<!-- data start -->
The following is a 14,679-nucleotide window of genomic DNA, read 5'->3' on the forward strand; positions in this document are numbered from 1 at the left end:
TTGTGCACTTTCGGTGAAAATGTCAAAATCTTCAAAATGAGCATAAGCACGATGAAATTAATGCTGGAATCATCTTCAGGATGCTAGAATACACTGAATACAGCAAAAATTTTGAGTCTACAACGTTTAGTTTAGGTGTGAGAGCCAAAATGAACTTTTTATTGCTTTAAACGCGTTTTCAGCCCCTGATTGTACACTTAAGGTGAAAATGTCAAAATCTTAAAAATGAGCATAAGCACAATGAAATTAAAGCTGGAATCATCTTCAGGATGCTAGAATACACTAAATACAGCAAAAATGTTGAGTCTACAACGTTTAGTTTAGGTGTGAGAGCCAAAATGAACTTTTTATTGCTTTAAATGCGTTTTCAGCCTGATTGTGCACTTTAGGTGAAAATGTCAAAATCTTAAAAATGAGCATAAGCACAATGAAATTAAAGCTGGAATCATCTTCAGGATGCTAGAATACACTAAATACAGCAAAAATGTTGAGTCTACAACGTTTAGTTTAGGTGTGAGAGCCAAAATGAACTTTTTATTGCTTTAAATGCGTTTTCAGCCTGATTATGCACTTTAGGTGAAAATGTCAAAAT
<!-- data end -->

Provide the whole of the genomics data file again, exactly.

The following is a 14,679-nucleotide window of genomic DNA, read 5'->3' on the forward strand; positions in this document are numbered from 1 at the left end:
TTGTGCACTTTCGGTGAAAATGTCAAAATCTTCAAAATGAGCATAAGCACGATGAAATTAATGCTGGAATCATCTTCAGGATGCTAGAATACACTGAATACAGCAAAAATTTTGAGTCTACAACGTTTAGTTTAGGTGTGAGAGCCAAAATGAACTTTTTATTGCTTTAAACGCGTTTTCAGCCCCTGATTGTACACTTAAGGTGAAAATGTCAAAATCTTAAAAATGAGCATAAGCACAATGAAATTAAAGCTGGAATCATCTTCAGGATGCTAGAATACACTAAATACAGCAAAAATGTTGAGTCTACAACGTTTAGTTTAGGTGTGAGAGCCAAAATGAACTTTTTATTGCTTTAAATGCGTTTTCAGCCTGATTGTGCACTTTAGGTGAAAATGTCAAAATCTTAAAAATGAGCATAAGCACAATGAAATTAAAGCTGGAATCATCTTCAGGATGCTAGAATACACTAAATACAGCAAAAATGTTGAGTCTACAACGTTTAGTTTAGGTGTGAGAGCCAAAATGAACTTTTTATTGCTTTAAATGCGTTTTCAGCCTGATTATGCACTTTAGGTGAAAATGTCAAAAT